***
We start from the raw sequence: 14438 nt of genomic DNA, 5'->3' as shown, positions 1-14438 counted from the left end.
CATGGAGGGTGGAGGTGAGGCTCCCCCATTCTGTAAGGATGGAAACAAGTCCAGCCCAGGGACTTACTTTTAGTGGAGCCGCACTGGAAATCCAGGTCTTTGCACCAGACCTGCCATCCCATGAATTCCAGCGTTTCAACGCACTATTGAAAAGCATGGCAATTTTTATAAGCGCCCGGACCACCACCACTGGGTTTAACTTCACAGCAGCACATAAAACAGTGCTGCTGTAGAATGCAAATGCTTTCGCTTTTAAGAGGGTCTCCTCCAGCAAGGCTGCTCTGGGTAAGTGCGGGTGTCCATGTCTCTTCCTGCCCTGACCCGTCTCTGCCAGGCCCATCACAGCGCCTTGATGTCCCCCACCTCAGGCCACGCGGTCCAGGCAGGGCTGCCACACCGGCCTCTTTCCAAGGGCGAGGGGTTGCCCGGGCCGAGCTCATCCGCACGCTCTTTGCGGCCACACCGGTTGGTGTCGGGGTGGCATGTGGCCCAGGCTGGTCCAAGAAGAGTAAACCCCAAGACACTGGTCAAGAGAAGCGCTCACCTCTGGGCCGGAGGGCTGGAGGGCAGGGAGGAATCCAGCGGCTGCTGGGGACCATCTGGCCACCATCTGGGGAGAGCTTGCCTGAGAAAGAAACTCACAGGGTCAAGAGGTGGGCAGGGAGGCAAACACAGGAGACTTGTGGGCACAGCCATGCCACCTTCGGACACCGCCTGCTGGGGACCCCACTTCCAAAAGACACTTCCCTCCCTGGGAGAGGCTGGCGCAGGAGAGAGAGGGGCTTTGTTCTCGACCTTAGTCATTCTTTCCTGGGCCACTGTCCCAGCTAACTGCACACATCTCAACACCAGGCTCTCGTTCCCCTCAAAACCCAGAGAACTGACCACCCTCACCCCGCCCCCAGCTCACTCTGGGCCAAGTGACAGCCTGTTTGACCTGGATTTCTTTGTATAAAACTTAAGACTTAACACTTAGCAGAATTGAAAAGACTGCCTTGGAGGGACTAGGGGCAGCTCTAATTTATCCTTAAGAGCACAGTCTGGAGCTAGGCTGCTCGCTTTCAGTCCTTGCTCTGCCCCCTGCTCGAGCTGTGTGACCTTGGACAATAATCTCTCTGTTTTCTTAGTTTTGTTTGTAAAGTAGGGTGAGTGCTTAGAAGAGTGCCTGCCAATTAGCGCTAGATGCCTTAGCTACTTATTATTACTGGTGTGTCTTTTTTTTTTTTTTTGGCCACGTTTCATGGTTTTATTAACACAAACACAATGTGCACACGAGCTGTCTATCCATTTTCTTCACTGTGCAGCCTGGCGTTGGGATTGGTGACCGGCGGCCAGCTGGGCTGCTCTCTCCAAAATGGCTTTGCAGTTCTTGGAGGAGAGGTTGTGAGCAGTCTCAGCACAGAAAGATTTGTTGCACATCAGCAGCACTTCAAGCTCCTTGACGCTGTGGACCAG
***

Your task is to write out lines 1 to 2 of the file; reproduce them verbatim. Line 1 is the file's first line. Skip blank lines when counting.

We start from the raw sequence: 14438 nt of genomic DNA, 5'->3' as shown, positions 1-14438 counted from the left end.
CATGGAGGGTGGAGGTGAGGCTCCCCCATTCTGTAAGGATGGAAACAAGTCCAGCCCAGGGACTTACTTTTAGTGGAGCCGCACTGGAAATCCAGGTCTTTGCACCAGACCTGCCATCCCATGAATTCCAGCGTTTCAACGCACTATTGAAAAGCATGGCAATTTTTATAAGCGCCCGGACCACCACCACTGGGTTTAACTTCACAGCAGCACATAAAACAGTGCTGCTGTAGAATGCAAATGCTTTCGCTTTTAAGAGGGTCTCCTCCAGCAAGGCTGCTCTGGGTAAGTGCGGGTGTCCATGTCTCTTCCTGCCCTGACCCGTCTCTGCCAGGCCCATCACAGCGCCTTGATGTCCCCCACCTCAGGCCACGCGGTCCAGGCAGGGCTGCCACACCGGCCTCTTTCCAAGGGCGAGGGGTTGCCCGGGCCGAGCTCATCCGCACGCTCTTTGCGGCCACACCGGTTGGTGTCGGGGTGGCATGTGGCCCAGGCTGGTCCAAGAAGAGTAAACCCCAAGACACTGGTCAAGAGAAGCGCTCACCTCTGGGCCGGAGGGCTGGAGGGCAGGGAGGAATCCAGCGGCTGCTGGGGACCATCTGGCCACCATCTGGGGAGAGCTTGCCTGAGAAAGAAACTCACAGGGTCAAGAGGTGGGCAGGGAGGCAAACACAGGAGACTTGTGGGCACAGCCATGCCACCTTCGGACACCGCCTGCTGGGGACCCCACTTCCAAAAGACACTTCCCTCCCTGGGAGAGGCTGGCGCAGGAGAGAGAGGGGCTTTGTTCTCGACCTTAGTCATTCTTTCCTGGGCCACTGTCCCAGCTAACTGCACACATCTCAACACCAGGCTCTCGTTCCCCTCAAAACCCAGAGAACTGACCACCCTCACCCCGCCCCCAGCTCACTCTGGGCCAAGTGACAGCCTGTTTGACCTGGATTTCTTTGTATAAAACTTAAGACTTAACACTTAGCAGAATTGAAAAGACTGCCTTGGAGGGACTAGGGGCAGCTCTAATTTATCCTTAAGAGCACAGTCTGGAGCTAGGCTGCTCGCTTTCAGTCCTTGCTCTGCCCCCTGCTCGAGCTGTGTGACCTTGGACAATAATCTCTCTGTTTTCTTAGTTTTGTTTGTAAAGTAGGGTGAGTGCTTAGAAGAGTGCCTGCCAATTAGCGCTAGATGCCTTAGCTACTTATTATTACTGGTGTGTCTTTTTTTTTTTTTTTGGCCACGTTTCATGGTTTTATTAACACAAACACAATGTGCACACGAGCTGTCTATCCATTTTCTTCACTGTGCAGCCTGGCGTTGGGATTGGTGACCGGCGGCCAGCTGGGCTGCTCTCTCCAAAATGGCTTTGCAGTTCTTGGAGGAGAGGTTGTGAGCAGTCTCAGCACAGAAAGATTTGTTGCACATCAGCAGCACTTCAAGCTCCTTGACGCTGTGGACCAG